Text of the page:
About this Research Topic
Compared to zero-dimensional carbon particles, one-dimensional carbon fibers, and two-dimensional carbon sheets, three-dimensional (3D) carbon architectures possess the most flexible and tailorable structures and functionalities. These characteristics bestow unique advantages onto 3D carbon materials for energy conversion and storage applications: vast surface areas for adsorbing and loading guest molecules; hierarchically porous structures allowing for rapid mass transfer within the materials; continuous carbon matrices permitting ultrafast and low-impedance electron transport. Advancements in 3D carbons are fueled by experimentalists diversifying and broadening their applications, as well as theorists providing valuable guidelines for the design, synthesis, and justifications of structure-functional relationships of 3D carbons.
These rapid developments in 3D carbon materials call for a timely collection of sound research articles. Therefore, this Research Topic aims to provide global researchers a forum to report, communicate, and discuss the state-of-the-art of 3D carbon materials in the context of energy conversion and storage, including electrochemical, photoelectrochemical, photoelectric, and other techniques and applications.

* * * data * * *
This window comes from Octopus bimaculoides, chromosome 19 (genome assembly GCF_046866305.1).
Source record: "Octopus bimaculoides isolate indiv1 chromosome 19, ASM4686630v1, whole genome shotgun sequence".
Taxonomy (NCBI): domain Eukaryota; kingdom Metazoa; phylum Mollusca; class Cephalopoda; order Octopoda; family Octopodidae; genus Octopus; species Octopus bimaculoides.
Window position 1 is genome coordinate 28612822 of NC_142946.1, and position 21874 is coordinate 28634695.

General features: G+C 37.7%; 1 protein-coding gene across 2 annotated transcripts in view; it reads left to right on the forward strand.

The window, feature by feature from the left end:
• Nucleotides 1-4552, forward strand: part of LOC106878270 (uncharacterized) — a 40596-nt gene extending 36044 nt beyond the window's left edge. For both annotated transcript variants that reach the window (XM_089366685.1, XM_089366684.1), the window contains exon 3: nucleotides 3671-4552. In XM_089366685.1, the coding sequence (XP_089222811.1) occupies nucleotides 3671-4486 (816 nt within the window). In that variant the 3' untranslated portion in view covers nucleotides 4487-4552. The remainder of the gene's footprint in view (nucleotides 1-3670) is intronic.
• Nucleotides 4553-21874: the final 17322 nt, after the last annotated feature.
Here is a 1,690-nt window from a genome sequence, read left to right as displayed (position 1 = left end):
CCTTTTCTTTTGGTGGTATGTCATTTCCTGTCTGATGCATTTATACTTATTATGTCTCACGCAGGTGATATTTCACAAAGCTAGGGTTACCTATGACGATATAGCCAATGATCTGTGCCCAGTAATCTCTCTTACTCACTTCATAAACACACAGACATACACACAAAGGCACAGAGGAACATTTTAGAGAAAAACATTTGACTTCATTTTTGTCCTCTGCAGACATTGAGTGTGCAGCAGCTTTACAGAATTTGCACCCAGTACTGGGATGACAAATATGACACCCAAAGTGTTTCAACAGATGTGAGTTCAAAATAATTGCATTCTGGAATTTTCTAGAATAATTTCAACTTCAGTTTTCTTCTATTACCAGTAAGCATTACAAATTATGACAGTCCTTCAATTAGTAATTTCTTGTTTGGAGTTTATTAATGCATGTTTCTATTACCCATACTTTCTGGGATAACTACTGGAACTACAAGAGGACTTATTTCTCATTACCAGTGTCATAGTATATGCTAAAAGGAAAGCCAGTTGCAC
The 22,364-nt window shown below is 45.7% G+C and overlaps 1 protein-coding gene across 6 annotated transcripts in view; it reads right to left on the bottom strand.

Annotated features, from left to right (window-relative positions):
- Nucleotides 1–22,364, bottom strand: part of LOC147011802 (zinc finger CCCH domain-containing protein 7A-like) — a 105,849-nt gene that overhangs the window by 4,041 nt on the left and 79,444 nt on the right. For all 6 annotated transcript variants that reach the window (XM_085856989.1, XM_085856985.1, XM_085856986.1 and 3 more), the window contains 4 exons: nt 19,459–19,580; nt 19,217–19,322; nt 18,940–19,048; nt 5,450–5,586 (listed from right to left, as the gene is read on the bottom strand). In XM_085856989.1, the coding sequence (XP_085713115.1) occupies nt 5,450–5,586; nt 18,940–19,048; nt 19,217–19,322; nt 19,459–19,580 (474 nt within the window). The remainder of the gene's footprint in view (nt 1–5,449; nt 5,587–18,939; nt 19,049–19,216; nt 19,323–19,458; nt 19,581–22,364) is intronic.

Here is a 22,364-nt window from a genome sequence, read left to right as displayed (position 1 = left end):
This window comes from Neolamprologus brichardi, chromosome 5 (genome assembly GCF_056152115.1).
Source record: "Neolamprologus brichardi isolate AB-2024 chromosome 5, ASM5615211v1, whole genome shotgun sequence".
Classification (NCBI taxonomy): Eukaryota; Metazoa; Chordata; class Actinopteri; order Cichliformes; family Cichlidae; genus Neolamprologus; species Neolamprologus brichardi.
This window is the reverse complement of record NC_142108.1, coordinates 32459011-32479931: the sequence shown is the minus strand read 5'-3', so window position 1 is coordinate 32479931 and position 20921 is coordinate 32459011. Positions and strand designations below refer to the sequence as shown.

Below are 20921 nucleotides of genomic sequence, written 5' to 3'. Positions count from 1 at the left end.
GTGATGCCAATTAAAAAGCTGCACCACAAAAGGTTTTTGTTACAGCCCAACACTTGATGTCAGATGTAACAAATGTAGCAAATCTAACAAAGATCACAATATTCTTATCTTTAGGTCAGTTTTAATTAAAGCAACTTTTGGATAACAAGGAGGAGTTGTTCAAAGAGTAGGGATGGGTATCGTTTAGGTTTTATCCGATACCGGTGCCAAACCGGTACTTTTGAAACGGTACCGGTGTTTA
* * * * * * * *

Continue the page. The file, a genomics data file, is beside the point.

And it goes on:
The Topic Editors welcome reviews, original research and other shorter communications dedicated to topics including, but not limited to:
· Synthesis and characterizations of the mechanical, electronic, and morphological properties of 3D carbons;
· Theoretical studies associated with 3D carbons in the context of energy conversion and storage;
· Applications of nanostructured 3D carbons and their composites in energy conversion and storage, such as:
■ Rechargeable batteries;
■ Supercapacitors, including electrical double layer capacitors, electrochemical pseudocapacitors, and hybrid capacitors;
■ Fuel cells;
■ Solar cells;
■ Solar energy harvesting: solar vapor generation, solar desalination, etc.
Keywords: Three-dimensional, Carbon, Energy conversion, Energy storage, Catalysis
Important Note: All contributions to this Research Topic must be within the scope of the section and journal to which they are submitted, as defined in their mission statements. Frontiers reserves the right to guide an out-of-scope manuscript to a more suitable section or journal at any stage of peer review.